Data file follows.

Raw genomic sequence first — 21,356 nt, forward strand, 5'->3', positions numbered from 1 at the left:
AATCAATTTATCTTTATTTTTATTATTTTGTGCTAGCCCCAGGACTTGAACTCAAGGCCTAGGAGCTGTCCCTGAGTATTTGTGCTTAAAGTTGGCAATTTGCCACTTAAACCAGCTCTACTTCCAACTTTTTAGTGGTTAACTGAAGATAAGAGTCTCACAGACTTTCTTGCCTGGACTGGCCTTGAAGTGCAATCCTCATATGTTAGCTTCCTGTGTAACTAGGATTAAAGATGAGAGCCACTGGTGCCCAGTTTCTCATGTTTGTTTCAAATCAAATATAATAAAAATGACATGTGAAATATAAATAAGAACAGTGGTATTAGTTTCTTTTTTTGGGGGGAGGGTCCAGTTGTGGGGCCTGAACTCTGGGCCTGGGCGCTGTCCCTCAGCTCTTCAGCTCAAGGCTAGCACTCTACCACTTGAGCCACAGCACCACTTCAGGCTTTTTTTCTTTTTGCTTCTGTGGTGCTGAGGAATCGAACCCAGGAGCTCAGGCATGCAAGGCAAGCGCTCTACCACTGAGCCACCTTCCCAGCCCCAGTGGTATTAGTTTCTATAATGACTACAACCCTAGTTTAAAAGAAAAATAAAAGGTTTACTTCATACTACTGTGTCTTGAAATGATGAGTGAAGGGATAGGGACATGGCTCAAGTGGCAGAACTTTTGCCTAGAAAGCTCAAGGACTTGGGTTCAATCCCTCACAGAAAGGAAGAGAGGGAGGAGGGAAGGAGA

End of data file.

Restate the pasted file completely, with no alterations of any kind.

Raw genomic sequence first — 21,356 nt, forward strand, 5'->3', positions numbered from 1 at the left:
AATCAATTTATCTTTATTTTTATTATTTTGTGCTAGCCCCAGGACTTGAACTCAAGGCCTAGGAGCTGTCCCTGAGTATTTGTGCTTAAAGTTGGCAATTTGCCACTTAAACCAGCTCTACTTCCAACTTTTTAGTGGTTAACTGAAGATAAGAGTCTCACAGACTTTCTTGCCTGGACTGGCCTTGAAGTGCAATCCTCATATGTTAGCTTCCTGTGTAACTAGGATTAAAGATGAGAGCCACTGGTGCCCAGTTTCTCATGTTTGTTTCAAATCAAATATAATAAAAATGACATGTGAAATATAAATAAGAACAGTGGTATTAGTTTCTTTTTTTGGGGGGAGGGTCCAGTTGTGGGGCCTGAACTCTGGGCCTGGGCGCTGTCCCTCAGCTCTTCAGCTCAAGGCTAGCACTCTACCACTTGAGCCACAGCACCACTTCAGGCTTTTTTTCTTTTTGCTTCTGTGGTGCTGAGGAATCGAACCCAGGAGCTCAGGCATGCAAGGCAAGCGCTCTACCACTGAGCCACCTTCCCAGCCCCAGTGGTATTAGTTTCTATAATGACTACAACCCTAGTTTAAAAGAAAAATAAAAGGTTTACTTCATACTACTGTGTCTTGAAATGATGAGTGAAGGGATAGGGACATGGCTCAAGTGGCAGAACTTTTGCCTAGAAAGCTCAAGGACTTGGGTTCAATCCCTCACAGAAAGGAAGAGAGGGAGGAGGGAAGGAGA